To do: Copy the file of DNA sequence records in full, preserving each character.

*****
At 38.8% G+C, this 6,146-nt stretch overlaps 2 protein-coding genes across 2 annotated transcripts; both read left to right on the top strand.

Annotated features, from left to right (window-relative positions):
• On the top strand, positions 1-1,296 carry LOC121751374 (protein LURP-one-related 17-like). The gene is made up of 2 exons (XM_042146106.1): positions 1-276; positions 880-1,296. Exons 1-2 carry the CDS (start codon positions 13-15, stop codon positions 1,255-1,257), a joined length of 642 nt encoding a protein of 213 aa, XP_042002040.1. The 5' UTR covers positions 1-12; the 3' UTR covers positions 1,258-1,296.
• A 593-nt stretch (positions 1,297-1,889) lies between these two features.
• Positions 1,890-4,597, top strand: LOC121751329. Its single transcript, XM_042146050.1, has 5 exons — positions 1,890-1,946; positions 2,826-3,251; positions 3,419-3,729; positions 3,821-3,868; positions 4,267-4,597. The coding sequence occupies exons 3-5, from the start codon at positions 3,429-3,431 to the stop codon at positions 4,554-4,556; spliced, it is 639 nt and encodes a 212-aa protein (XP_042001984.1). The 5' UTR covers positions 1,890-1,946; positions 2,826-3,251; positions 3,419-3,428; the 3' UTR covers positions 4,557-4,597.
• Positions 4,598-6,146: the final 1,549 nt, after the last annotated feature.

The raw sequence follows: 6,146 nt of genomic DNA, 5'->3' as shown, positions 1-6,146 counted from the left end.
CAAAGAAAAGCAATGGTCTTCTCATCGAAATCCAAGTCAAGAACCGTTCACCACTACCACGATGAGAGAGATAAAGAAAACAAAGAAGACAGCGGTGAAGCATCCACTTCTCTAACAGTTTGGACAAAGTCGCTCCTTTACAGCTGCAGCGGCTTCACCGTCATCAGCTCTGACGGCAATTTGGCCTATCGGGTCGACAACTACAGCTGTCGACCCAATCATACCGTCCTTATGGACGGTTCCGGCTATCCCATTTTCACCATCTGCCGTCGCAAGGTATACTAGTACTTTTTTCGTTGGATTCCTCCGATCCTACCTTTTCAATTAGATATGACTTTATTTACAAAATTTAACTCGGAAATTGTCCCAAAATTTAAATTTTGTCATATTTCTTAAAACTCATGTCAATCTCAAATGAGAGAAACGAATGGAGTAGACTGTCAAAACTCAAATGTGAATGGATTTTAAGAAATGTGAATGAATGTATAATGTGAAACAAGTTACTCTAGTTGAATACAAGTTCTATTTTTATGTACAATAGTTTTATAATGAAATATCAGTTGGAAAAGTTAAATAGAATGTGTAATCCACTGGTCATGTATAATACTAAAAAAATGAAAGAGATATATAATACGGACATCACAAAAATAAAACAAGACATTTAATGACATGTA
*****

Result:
At 38.8% G+C, this 6,146-nt stretch overlaps 2 protein-coding genes across 2 annotated transcripts; both read left to right on the top strand.

Annotated features, from left to right (window-relative positions):
• On the top strand, positions 1-1,296 carry LOC121751374 (protein LURP-one-related 17-like). The gene is made up of 2 exons (XM_042146106.1): positions 1-276; positions 880-1,296. Exons 1-2 carry the CDS (start codon positions 13-15, stop codon positions 1,255-1,257), a joined length of 642 nt encoding a protein of 213 aa, XP_042002040.1. The 5' UTR covers positions 1-12; the 3' UTR covers positions 1,258-1,296.
• A 593-nt stretch (positions 1,297-1,889) lies between these two features.
• Positions 1,890-4,597, top strand: LOC121751329. Its single transcript, XM_042146050.1, has 5 exons — positions 1,890-1,946; positions 2,826-3,251; positions 3,419-3,729; positions 3,821-3,868; positions 4,267-4,597. The coding sequence occupies exons 3-5, from the start codon at positions 3,429-3,431 to the stop codon at positions 4,554-4,556; spliced, it is 639 nt and encodes a 212-aa protein (XP_042001984.1). The 5' UTR covers positions 1,890-1,946; positions 2,826-3,251; positions 3,419-3,428; the 3' UTR covers positions 4,557-4,597.
• Positions 4,598-6,146: the final 1,549 nt, after the last annotated feature.

The raw sequence follows: 6,146 nt of genomic DNA, 5'->3' as shown, positions 1-6,146 counted from the left end.
CAAAGAAAAGCAATGGTCTTCTCATCGAAATCCAAGTCAAGAACCGTTCACCACTACCACGATGAGAGAGATAAAGAAAACAAAGAAGACAGCGGTGAAGCATCCACTTCTCTAACAGTTTGGACAAAGTCGCTCCTTTACAGCTGCAGCGGCTTCACCGTCATCAGCTCTGACGGCAATTTGGCCTATCGGGTCGACAACTACAGCTGTCGACCCAATCATACCGTCCTTATGGACGGTTCCGGCTATCCCATTTTCACCATCTGCCGTCGCAAGGTATACTAGTACTTTTTTCGTTGGATTCCTCCGATCCTACCTTTTCAATTAGATATGACTTTATTTACAAAATTTAACTCGGAAATTGTCCCAAAATTTAAATTTTGTCATATTTCTTAAAACTCATGTCAATCTCAAATGAGAGAAACGAATGGAGTAGACTGTCAAAACTCAAATGTGAATGGATTTTAAGAAATGTGAATGAATGTATAATGTGAAACAAGTTACTCTAGTTGAATACAAGTTCTATTTTTATGTACAATAGTTTTATAATGAAATATCAGTTGGAAAAGTTAAATAGAATGTGTAATCCACTGGTCATGTATAATACTAAAAAAATGAAAGAGATATATAATACGGACATCACAAAAATAAAACAAGACATTTAATGACATGTA